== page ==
24 Aug Downsizing: A Legal Guide for Canadian Employers & Employees
Downsizing is never a fun experience. Not for employers and certainly not for employees. For employees, downsizing means worrying about losing your job. For employers, it usually means that demand for your product or services has decreased and you need to reduce your workforce in order to stay open and profitable.
Regardless of the situation that has precipitated your need to downsize, it is important that, as an employer, you do so with caution, care and consideration. Failing to do so can cost you time, money and confidence from your remaining employees.
Assessing the costs of downsizing
Your first step when downsizing your workforce will be to determine how many people you will have to terminate. It probably goes without saying that you will want to terminate as few employees as possible. Naturally, you will not want to put any more people out of work than is absolutely necessary.
But you must also consider that terminating employees can be costly in terms of notice or termination pay, benefits continuance, severance pay and common law obligations. What’s more, if you find that you have fired too many employees and need more workers, the costs of recruiting, hiring and training new workers can be prohibitive. The knowledge and skills of long-serving employees is incredibly valuable and difficult to replace.
Given the potential costs of downsizing and the unpredictability of the market, wouldn’t it be wise to temporarily lay off your employees instead and then recall them should you need to?
The trouble is, employers have no common law right to lay off employees – it must be written into an employee’s contract or collective agreement. Furthermore, while a temporary layoff can delay your need to pay severance and notice, in the end it could cost you more should the temporary layoff exceed 13 weeks and become permanent.
An oft-overlooked aspect of downsizing is the impact it has on the employees who remain. Seeing your coworkers let go (for reasons beyond their control) can be an unsettling experience. If handled poorly, downsizing may leave remaining employees feeling insecure about their own employment security and lead them to pursue alternative employment opportunities in the hopes of avoiding what they might interpret as their own impending termination.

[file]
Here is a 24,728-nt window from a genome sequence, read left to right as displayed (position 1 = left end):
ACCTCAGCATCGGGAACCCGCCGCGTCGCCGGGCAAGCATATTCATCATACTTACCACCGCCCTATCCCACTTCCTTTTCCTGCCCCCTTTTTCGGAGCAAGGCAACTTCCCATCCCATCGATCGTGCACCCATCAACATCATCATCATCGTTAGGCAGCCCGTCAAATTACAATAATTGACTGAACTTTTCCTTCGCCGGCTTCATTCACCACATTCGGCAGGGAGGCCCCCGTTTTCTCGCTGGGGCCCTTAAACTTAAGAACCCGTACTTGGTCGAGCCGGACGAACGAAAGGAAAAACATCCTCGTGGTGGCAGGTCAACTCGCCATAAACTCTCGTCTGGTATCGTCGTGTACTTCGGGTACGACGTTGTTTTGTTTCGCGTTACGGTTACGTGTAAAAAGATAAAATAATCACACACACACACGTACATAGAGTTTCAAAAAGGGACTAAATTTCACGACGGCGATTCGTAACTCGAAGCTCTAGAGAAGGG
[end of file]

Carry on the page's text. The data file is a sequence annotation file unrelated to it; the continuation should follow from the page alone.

Therefore, employers should avoid incremental downsizing. While reducing your workforce bit by bit may seem like a way to ease the blow, in reality, it is likely to put employees on edge as they wonder “am I next?” Your top talent may even begin to seek other, seemingly more secure, employment opportunities.
The best way to downsize smoothly and successfully is to communicate openly and honestly with your employees. Tell them why you need to downsize. You should also meet with each employee who is going to be terminated, provide them with reference letters and include a proper release.
In some unfortunate situations, large employers may have to lay off vast numbers of their employees all at once. In these situations, special rules apply regarding terminated employees’ notice entitlements.
Companies who dismiss over 50 employees in a 4-week period must give all these employees at least 8 weeks’ notice or pay in lieu thereof. Furthermore, the employer must complete the appropriate form and submit it to the Director of the Employment Standards Branch of the Ministry of Labour before giving notice to employees. This form must also be posted in your establishment during the notice period.
When over 200 employees are laid off within a four-week period they must all receive at least 12 weeks’ notice and if over 500 employees are being laid off, they must each receive at least 16 weeks’ notice.
Who to downsize?
This is often one of the trickiest questions facing downsizing employers. The good news is that, as an employer, it is your prerogative to terminate whoever you want as long as your terminations do not conflict with human rights laws or your collective agreement.
Seek Legal Counsel
Downsizing is always a difficult affair. It can also be exceedingly complicated from an employment law perspective. Navigating your obligations – both contractual and common law – is no simple task and any mistakes can be incredibly costly. Consulting with the employment law experts at KCY at LAW will ensure that your downsizing goes as smoothly and economically as possible.